Monthly Archives: May 2006

Trends in Venture Financing – Q106 Data

I wrote a year ago about the compilation that law firm Fenwick & West produces every quarter of the venture financing terms received by a sample of companies in the Bay Area. The Q106 data report essentially shows a strong support in financing across stages, with a total $6B invested during the quarters, and increasing valuation “”step-ups” from one round to the next:

The Fenwick & West Venture Capital Barometer showed a 64% average price increase for companies receiving venture capital in 1Q06 compared to such companies’ previous financing round.  This was also the largest increase since the survey began.

What the report does not show is an increase in valuations asked by entrepreneurs for their initial round of financing, especially in last three months. Event at seed stage, it is not uncommon these days to hear about high single digit pre-money ($5M to $8M) which is – at least in the areas in which I invest – becoming pretty expensive. 

Terms are also increasingly entrepreneur … Read more »


Auren Hoffman on the Internet “Black Hat” Tax

My friend Auren Hoffman has an interesting post on the “Black Hat” Tax on consumer Internet businesses, basically pegging the cost of dealing with all aspects of fraud, scams, phising, and related government legal requests,… to 25% of revenues. He then goes on to mention a couple of examples:

A great example is PayPal. The book PayPal Wars details an intense battle the engineering team and even the CEO fought against fraud. This was one of the consuming issues of the company. Now PayPal is a financial institution, so you would expect lots of fraud. But dating?

After surveying most of the dating sites, I have found that one of their top three issues is fraud. A frequent scam is to contact an unsuspecting middle-age man from a profile of a good looking woman saying "my husband is beating me here in Moscow, please send $2000 so I … Read more »


Two great blogs to track the enterprise software market

Even though I no longer focus on enterprise architecture and related software solutions, I try to keep an eye on developments in that market, especially as consumer applications and Web 2.0 concepts make their way into it (dubbed Enterprise 2.0 of course)

I have recently added to my “Favorites” folder the 451 CAOS Theory, a group blog written by analysts of the 451 Group, an analyst firm, and Confused of Calcutta, the blog of JP Rangaswami, the CIO of Dresdner Kleiner Wasserstein.

I have met JP a number of times, mainly during conferences in the US and in Europe, and have always enjoyed his progressist approach to the adoption of new tools and processes to Enterprise IT. His “About this Blog” section says it all:

I believe that it is only a matter of time before enterprise software consists of only four types of application: publishing, search, fulfilment and conversation. I believe that weaknesses and corruptions … Read more »


More thoughts about the “Web 2.0 service mark” controversy

Well, saying that the blogosphere has been busy “commenting” on the “Web 2.0 service mark” affair is an understatement. It has been on top of TechMeme for over 24 hours, it has been /.’ed, dugg, linked to 300 times, and commented upon thousands of times in aggregate, etc. After the initial admission of involvement from O’Reilly’s Corporate Communication, we have gathered that Tim is on a boat and therefore out of reach until after the week-end, so we all look forward to his thoughts on this mess situation.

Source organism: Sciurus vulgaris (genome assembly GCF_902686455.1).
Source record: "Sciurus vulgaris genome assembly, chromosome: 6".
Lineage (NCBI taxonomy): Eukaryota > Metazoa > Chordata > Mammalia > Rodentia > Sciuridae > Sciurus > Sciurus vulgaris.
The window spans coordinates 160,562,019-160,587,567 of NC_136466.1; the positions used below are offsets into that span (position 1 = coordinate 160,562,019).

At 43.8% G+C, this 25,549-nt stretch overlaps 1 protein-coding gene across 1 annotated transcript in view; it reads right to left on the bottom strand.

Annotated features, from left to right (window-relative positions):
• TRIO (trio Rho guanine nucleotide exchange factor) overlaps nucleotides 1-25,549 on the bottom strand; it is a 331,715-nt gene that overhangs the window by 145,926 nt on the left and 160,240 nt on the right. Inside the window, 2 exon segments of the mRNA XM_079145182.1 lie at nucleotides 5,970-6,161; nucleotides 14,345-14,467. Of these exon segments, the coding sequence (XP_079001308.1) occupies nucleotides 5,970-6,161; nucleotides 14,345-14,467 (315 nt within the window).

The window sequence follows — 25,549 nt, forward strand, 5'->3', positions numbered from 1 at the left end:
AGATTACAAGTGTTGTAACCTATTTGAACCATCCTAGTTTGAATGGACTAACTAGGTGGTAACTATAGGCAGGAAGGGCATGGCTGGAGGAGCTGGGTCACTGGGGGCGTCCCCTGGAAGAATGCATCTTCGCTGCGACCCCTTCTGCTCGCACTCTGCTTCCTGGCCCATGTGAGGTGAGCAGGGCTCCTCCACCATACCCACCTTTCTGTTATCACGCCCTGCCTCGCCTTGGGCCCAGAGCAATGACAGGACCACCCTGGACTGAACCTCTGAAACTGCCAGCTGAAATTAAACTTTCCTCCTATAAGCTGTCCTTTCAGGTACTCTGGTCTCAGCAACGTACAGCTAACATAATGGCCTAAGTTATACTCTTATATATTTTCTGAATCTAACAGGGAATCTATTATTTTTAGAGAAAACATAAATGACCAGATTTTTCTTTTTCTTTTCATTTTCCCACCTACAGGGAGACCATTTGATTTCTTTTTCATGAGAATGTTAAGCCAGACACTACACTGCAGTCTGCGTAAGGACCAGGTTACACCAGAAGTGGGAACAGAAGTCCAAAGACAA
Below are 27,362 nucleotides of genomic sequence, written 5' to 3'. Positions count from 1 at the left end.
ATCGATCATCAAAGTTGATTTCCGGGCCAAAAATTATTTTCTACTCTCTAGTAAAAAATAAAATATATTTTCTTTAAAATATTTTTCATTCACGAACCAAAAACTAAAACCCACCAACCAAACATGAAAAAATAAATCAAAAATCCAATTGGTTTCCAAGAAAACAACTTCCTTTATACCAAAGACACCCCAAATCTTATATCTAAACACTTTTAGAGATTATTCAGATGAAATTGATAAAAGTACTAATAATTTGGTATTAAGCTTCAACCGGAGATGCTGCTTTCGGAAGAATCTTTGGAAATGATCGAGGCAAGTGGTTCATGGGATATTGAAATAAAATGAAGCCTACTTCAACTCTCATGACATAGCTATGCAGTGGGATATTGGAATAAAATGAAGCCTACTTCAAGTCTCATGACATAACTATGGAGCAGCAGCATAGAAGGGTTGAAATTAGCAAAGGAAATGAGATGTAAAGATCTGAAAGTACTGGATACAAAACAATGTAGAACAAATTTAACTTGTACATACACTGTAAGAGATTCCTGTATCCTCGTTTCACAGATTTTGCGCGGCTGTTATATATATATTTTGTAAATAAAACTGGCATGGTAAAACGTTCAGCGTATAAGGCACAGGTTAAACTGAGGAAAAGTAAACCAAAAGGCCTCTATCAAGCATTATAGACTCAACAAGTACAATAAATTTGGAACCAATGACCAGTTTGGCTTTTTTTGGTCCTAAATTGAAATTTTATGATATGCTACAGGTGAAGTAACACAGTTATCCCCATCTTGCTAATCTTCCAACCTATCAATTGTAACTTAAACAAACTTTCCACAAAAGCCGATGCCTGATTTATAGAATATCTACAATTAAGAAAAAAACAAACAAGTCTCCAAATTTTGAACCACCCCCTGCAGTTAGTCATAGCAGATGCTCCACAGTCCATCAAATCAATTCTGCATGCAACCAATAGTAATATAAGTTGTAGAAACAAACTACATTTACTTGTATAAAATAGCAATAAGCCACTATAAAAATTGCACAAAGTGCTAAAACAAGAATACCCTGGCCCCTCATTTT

John Battelle, O’Reilly’s partner in the organization of the Web 2.0 conference, has chimed in a few times on his blog to comment on the situation and confirm that letting the lawyers loose on an Irish non profit was a mistake:

As I said, as they said, as we all said, sending the Bigfoot letter to the non profit was a mistake. We’re SORRY. Tim and I did not … Read more »


Lightspeed-Gemini Internet Lab (LGiLab) launches with French TechCrunch Editor as General Manager

Blogging buddy Ouriel Ohayon, the Editor of the French version of TechCrunch and former ICQ Business Development director, has been appointed General Manager of a new seed stage Israeli investment vehicle, the Lightspeed-Gemini Internet Lab (LGiLab). The Lab is located in Herzliya (the Israeli equivalent of Palo Alto), and has appointed the former CEO of Shopping.com, Dan Ciporin, as Chairman.

Two well known VC firms, Gemini Israel Funds and LightSpeed Venture Partners, are funding the operations of the Lab and will be providing the capital to seed finance these companies. Their goal, I assume, is to efficiently support the development of a few projects in their initial phases, and figure out which ones make sense to invest in as VC deals. And they will be able to do so at a tiny fraction of the cost of Web 1.0 incubators that burnt through hundreds of millions of dollars.

Congratulations to Ouriel, and looking forward to hearing … Read more »


Bebo statistics explained

There has been quite a bit of confusion around the numbers I (and others) have quoted related to Bebo’s page views, uniques, etc. Jim Scheinman, Bebo’s VP of Business Development and Sales, kindly stopped by and clarified things in the comments of my original post on the company’s $15M financing:

Much of the confusion in the #s above (and frankly in many blog postings) about Bebo’s and other SN site #s come from the mashing of various data sources. So, for example, while Bebo reported 2.5 Billion monthly page views (and we’re actually just shy of 3 Billion now), we never reported the 1 million unique user #. In fact, I’m not sure where that came from, but I suspect it’s a Media Metrix/Comscore unique user # for US members only. Our internal data shows that Bebo overall has significantly higher unique user #s, and you can do the research to see what 3rd parties report our … Read more »